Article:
Filling Mylar Bags

I'm going to walk you through the process of filling mylar bags. There's some optional steps and equipment you can skip. You don't have to do it this way, this is just how I do it. This is one of those things that seems complicated and may be difficult the first time you try it, but after you get the hang of it, it's actually really easy.


This is the stuff you should have ready before you start...

Step 1

Get everything ready. Get the iron warmed up. Although it may seem like an ironing board may be the best surface to seal the bags, I've found ironing boards a bit too soft, which can cause wrinkles in the bag when you seal it. I prefer to use a kitchen table or counter top with a few sheets of paper for insulation.

Step 2 (optional)

Lay the bags flat and partially seal the top. Seal from one side toward the center. Obviously, leave the opening large enough to fill the bag. With my iron on medium heat it takes about 3 seconds to seal the bags. This doesn't work well for spaghetti, it's too difficult to get in the bag.

Step 3

Label the bags with a permanent marker. Include the type / amount of food and the date it was packed.

Step 4 (optional)

Place a bag into a cereal box to hold it vertically. If you have someone to help you, they can hold the bag.

Step 4.1 (optional)

Drop some dry ice into the bottom of the bag. Use about one ounce of dry ice per gallon of bag capacity. The dry ice will "melt" and fill the bag with carbon dioxide. Since carbon dioxide is heavier than oxygen, it will push the oxygen up and out of the bag. Be sure to wear gloves when handling the dry ice. If the area is windy or drafty then this stem will be less effective as the carbon dioxide is blown out of the bags.

Step 5

Fill the bags. You can use a funnel for rice, orzo pasta, etc. or just pour the food in.

Note - Don't proceed to the next step until all the bags have been filled.

Step 6

Note - The next few steps must be done as quickly as possible. The oxygen absorbers have a limited life (about 20 minutes) once exposed to air.

Cut open the bag of oxygen absorbers. Only cut the edge and leave enough plastic so you can reseal the bag with the iron. Remove the desired number of oxygen absorbers. I recommend only working with 6-7 bags at a time. So if you need 2 absorbers / bag, only take out 12 absorbers. If you have any left over absorbers, put them back in their bag, squish out as much air as possible and immediately seal the bag.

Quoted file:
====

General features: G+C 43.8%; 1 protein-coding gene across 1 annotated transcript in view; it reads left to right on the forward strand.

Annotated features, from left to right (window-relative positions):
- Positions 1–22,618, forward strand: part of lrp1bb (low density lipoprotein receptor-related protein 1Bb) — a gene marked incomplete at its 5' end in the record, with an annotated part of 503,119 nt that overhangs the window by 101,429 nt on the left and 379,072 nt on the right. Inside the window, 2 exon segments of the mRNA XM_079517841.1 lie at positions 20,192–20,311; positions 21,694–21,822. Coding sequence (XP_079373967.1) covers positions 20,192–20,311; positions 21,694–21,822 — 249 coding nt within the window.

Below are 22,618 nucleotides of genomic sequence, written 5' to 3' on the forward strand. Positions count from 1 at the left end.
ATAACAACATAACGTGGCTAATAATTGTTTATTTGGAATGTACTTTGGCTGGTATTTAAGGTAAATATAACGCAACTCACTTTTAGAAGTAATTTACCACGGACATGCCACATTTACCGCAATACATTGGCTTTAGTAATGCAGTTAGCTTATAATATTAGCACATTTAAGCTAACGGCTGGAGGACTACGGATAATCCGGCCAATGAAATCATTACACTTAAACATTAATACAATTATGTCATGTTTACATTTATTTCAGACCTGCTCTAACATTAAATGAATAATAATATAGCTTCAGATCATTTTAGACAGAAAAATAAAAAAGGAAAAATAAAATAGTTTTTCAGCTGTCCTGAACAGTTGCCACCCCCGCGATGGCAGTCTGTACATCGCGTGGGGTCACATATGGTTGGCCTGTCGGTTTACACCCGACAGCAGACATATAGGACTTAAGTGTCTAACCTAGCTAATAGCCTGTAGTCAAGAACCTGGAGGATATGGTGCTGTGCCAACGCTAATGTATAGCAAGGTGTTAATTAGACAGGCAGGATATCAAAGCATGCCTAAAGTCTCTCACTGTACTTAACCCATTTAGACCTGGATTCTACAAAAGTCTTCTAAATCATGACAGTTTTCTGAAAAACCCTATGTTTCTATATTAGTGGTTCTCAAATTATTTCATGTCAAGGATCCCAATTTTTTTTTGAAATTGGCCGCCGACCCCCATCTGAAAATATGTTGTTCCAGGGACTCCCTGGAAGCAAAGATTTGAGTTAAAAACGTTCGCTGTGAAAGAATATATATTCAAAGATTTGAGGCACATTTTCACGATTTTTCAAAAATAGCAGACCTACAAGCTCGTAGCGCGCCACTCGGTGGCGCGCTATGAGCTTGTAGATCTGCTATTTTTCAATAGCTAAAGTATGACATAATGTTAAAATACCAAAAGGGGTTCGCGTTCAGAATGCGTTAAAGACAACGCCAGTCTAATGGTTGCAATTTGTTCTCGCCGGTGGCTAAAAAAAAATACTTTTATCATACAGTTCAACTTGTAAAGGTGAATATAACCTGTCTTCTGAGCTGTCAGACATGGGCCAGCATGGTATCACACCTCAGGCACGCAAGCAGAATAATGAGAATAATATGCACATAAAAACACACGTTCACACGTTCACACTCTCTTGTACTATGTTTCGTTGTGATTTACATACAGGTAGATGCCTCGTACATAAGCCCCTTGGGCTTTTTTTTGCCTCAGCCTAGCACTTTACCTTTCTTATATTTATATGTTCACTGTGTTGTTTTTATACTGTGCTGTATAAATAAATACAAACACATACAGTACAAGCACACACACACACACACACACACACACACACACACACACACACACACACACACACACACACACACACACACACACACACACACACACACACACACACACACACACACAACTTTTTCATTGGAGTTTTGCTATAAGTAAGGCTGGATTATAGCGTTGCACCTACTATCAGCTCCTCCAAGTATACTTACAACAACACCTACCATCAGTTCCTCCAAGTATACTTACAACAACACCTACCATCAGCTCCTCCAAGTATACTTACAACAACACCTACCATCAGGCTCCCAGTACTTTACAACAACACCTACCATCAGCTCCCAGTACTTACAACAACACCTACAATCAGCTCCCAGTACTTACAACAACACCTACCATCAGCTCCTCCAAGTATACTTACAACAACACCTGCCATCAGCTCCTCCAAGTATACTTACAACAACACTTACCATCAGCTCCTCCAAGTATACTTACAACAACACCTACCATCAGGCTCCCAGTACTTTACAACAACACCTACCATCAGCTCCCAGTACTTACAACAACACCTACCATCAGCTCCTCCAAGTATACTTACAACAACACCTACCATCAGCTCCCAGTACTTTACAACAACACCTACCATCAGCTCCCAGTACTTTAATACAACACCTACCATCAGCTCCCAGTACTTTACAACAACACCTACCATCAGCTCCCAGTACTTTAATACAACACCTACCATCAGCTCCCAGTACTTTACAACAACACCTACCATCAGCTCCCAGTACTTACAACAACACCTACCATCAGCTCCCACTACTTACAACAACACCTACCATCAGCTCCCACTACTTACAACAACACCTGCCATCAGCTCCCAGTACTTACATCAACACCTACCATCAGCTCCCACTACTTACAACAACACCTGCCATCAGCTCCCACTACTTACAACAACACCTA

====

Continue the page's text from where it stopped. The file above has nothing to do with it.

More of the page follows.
Step 7

Throw the o2 absorbers in the bags. Try to push them down into the food a little bit.

For this picture I used tea bags in place of oxygen absorbers.

Step 8 (optional)

Insert the tubing into the bag and seal the top as close as possible to the tubing. I've found it easier to put a large book (about 300-600 pages) under the part of the bag that's being sealed. Suck out as much air as possible then use your finger to press the bag down as you remove the tubing. Hold your finger there so air doesn't get back in the bag.

Step 9

Seal the bag. I've found it easier to seal the bags if I place a large book under the part of the bag that's being sealed.

Step 10 (optional)

Lay the bags on a flat surface and smooth the contents out. Don't press too hard. I use a rolling pin. Of course, spaghetti won't need to be flattened out. Let the bags sit there for a couple hours while the absorbers remove the oxygen and tighten up the bags.

Step 11

Move the bags into a container to protect them from mice and make it easier to move them. I use plastic totes or you can use 5 gallon plastic buckets with lids.

Store in a cool place. The temperature should remain under 75 degrees or the storage life of the food will be reduced.

That's all there is to it. Let me know if you have any questions or suggestions.

For more info please refer to my Guide To Emergency Preparedness.

Kevin :-)